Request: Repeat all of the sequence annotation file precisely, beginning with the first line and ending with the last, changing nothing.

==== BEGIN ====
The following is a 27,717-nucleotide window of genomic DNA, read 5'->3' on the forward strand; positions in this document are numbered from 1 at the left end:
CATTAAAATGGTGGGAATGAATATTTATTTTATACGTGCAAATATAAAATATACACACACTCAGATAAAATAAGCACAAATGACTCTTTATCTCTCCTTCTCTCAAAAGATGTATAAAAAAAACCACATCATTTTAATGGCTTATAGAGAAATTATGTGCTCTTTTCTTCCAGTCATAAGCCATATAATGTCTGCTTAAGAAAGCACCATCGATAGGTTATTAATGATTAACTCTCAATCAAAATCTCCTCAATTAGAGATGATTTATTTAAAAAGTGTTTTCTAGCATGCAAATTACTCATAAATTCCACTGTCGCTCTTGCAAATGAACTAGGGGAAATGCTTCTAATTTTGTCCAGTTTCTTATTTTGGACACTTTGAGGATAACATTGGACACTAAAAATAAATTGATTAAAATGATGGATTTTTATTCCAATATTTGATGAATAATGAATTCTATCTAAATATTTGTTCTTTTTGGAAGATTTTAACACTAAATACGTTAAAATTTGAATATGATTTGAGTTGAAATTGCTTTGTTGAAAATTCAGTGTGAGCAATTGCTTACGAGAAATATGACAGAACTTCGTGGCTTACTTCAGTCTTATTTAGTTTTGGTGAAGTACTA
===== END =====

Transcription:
The following is a 27,717-nucleotide window of genomic DNA, read 5'->3' on the forward strand; positions in this document are numbered from 1 at the left end:
CATTAAAATGGTGGGAATGAATATTTATTTTATACGTGCAAATATAAAATATACACACACTCAGATAAAATAAGCACAAATGACTCTTTATCTCTCCTTCTCTCAAAAGATGTATAAAAAAAACCACATCATTTTAATGGCTTATAGAGAAATTATGTGCTCTTTTCTTCCAGTCATAAGCCATATAATGTCTGCTTAAGAAAGCACCATCGATAGGTTATTAATGATTAACTCTCAATCAAAATCTCCTCAATTAGAGATGATTTATTTAAAAAGTGTTTTCTAGCATGCAAATTACTCATAAATTCCACTGTCGCTCTTGCAAATGAACTAGGGGAAATGCTTCTAATTTTGTCCAGTTTCTTATTTTGGACACTTTGAGGATAACATTGGACACTAAAAATAAATTGATTAAAATGATGGATTTTTATTCCAATATTTGATGAATAATGAATTCTATCTAAATATTTGTTCTTTTTGGAAGATTTTAACACTAAATACGTTAAAATTTGAATATGATTTGAGTTGAAATTGCTTTGTTGAAAATTCAGTGTGAGCAATTGCTTACGAGAAATATGACAGAACTTCGTGGCTTACTTCAGTCTTATTTAGTTTTGGTGAAGTACTA